Fifth World Forestry Congress

US #1156 was issued on this day in 1960.

On August 29, 1960, the Fifth World Forestry Congress opened in Seattle, Washington.

The World Forestry Congress is the largest meeting of members of the world’s forestry sector.  It’s a place where forestry professionals discuss conservation, management, and forest policies.  It allows nations to exchange information and ideas on an international scale.

The International Forestry Institute arranged the first World Forestry Congress, which was held in Rome, Italy in 1926.  The congress met a decade later in Budapest, Hungary and suggested establishing a permanent international committee to oversee future congresses and keep track of their records.  The third congress met in Helsinki, Finland, in 1949 and proposed a future congress dedicated to tropical forests.

US #1156 – Classic First Day Cover.

At the fourth WFC in Dehra-Dun, India in 1954, attendees discussed the role of forest zones in relation to economic development.  From then on, the congresses were held about every six years and each usually had a special theme. 

US #1156 – Fleetwood First Day Cover.

The fifth congress was the first to be held in the US, in Seattle, Washington.  It ran from August 29 to September 10, 1960.  A total of 1,970 people attended from 65 countries.  The congress’s motto was “Multiple Use of Forest and Associated Lands.”  The members discussed how to manage forestlands and conserve land resources, while still providing other uses – wood, water, forage, recreation, and wildlife – to benefit the largest number of people.  Other topics discussed during the congress included forest protection, education, watersheds, logging, genetics and tree improvement, forest recreation, wildlife, and tropical forestry.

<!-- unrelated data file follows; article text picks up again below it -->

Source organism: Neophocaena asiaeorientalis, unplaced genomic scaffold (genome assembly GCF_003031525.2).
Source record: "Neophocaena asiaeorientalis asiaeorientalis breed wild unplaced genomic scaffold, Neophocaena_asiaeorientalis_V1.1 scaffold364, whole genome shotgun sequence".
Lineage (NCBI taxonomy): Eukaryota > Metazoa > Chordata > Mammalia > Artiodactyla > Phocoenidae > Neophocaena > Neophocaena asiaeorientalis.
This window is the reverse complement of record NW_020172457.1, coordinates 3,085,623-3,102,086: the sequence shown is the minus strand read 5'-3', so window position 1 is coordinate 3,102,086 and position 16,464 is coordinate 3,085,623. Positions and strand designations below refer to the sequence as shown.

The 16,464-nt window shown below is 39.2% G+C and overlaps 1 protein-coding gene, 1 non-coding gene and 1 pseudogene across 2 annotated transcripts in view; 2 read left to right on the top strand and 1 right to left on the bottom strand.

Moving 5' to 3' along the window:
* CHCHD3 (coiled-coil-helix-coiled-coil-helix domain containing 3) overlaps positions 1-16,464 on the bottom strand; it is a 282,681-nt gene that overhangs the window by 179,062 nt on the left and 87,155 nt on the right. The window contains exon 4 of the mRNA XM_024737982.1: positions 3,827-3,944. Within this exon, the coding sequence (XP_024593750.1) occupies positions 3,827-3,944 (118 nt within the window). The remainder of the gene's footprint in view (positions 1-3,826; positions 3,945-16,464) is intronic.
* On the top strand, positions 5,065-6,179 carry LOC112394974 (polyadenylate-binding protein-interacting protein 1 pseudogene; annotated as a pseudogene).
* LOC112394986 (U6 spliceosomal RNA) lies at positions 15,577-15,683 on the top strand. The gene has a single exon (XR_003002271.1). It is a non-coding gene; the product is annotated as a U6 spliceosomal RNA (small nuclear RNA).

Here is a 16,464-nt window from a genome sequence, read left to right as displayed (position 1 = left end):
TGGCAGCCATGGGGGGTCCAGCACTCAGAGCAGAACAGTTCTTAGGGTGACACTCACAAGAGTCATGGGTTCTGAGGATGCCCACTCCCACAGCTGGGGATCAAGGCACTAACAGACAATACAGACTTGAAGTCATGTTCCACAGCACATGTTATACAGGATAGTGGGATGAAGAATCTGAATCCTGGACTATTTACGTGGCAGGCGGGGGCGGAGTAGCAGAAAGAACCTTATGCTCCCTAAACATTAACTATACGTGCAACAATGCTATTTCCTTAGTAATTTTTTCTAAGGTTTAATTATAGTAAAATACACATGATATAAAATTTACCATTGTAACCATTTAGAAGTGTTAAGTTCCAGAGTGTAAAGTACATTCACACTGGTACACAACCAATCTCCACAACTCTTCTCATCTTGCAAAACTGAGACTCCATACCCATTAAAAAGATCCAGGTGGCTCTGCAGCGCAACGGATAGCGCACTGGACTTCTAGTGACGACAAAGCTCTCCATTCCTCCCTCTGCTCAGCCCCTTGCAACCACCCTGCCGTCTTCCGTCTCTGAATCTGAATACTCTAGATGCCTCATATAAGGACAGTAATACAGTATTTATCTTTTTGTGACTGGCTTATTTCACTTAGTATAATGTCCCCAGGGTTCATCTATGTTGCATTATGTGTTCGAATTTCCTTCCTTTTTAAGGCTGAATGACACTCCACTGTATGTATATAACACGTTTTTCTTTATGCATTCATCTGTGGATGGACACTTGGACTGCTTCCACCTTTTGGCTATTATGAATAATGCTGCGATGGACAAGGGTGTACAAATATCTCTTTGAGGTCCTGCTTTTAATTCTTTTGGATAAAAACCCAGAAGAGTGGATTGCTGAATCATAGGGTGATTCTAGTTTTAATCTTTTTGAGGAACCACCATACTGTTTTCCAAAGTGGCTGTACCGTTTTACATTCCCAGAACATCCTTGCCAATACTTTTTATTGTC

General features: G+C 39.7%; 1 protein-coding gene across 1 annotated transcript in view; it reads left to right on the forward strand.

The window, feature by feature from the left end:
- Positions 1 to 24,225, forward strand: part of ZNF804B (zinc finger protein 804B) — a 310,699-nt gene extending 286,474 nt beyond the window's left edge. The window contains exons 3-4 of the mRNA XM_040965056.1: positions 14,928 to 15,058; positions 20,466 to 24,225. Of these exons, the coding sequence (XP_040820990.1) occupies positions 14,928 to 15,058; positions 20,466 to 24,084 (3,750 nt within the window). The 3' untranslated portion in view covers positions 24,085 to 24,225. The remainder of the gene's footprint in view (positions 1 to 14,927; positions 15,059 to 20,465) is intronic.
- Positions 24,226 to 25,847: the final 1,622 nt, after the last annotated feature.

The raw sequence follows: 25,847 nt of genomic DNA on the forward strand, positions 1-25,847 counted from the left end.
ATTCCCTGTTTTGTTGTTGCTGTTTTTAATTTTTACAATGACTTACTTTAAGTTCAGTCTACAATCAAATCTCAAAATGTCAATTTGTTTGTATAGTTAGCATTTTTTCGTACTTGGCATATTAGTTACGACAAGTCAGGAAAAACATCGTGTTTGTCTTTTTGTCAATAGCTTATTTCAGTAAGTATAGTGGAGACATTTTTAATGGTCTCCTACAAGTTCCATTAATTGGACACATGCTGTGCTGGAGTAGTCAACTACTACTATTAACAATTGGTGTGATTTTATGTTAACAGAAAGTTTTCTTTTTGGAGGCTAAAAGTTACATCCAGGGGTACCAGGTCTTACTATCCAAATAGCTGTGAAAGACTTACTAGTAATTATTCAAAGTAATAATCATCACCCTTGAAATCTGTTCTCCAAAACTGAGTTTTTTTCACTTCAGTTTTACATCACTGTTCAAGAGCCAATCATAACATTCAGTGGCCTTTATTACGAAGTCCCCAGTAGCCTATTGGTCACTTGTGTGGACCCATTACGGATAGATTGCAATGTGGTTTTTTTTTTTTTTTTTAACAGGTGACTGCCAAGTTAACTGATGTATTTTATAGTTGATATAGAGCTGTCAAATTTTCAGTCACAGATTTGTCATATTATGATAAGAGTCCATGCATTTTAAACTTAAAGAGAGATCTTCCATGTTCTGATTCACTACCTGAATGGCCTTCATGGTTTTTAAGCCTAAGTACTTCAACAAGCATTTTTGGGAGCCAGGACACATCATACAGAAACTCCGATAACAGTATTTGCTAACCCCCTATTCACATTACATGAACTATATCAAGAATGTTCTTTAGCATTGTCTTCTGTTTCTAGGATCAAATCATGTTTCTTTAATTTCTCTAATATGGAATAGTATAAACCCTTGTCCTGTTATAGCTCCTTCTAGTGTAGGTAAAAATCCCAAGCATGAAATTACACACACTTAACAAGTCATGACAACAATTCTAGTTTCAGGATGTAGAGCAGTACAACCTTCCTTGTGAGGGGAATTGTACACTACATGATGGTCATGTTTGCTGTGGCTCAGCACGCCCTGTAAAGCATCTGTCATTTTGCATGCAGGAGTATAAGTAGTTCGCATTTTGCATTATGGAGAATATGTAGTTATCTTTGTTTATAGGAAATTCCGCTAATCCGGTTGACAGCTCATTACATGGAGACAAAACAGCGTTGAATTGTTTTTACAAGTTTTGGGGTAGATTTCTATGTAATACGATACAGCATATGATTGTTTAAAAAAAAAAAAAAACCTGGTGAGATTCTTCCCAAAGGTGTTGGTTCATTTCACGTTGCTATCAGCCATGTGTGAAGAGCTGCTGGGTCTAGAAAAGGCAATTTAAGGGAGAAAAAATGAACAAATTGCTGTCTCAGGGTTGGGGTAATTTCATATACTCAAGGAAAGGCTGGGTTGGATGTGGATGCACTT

United Nations #UN81-82 were issued for the fifth WFC.

The World Forestry Congress has been held about every six years since.  The most recent was in South Africa in 2015.  Click here to read about each of those congresses.

Item #8A82P – UN WFC First Day Cover.

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  1. Thanks Mystic. Timely article given the destruction going on at the present in the Amazon Rain Forest. Unfortunately the president of Brazil is looking at possible short term use of resources at the expense of long term negative ramifications.

  2. At this time, the temperate forests in northern Canada are being clear cut to be chopped up for toilet paper, paper towels, and facial tissue (ie. “Kleenex”). There are sustainable substitutes.

    1. Sorry, Conrad, The substitutes are not close to being as sustainable as well managed temperate forest land. Please dispense with the propaganda.

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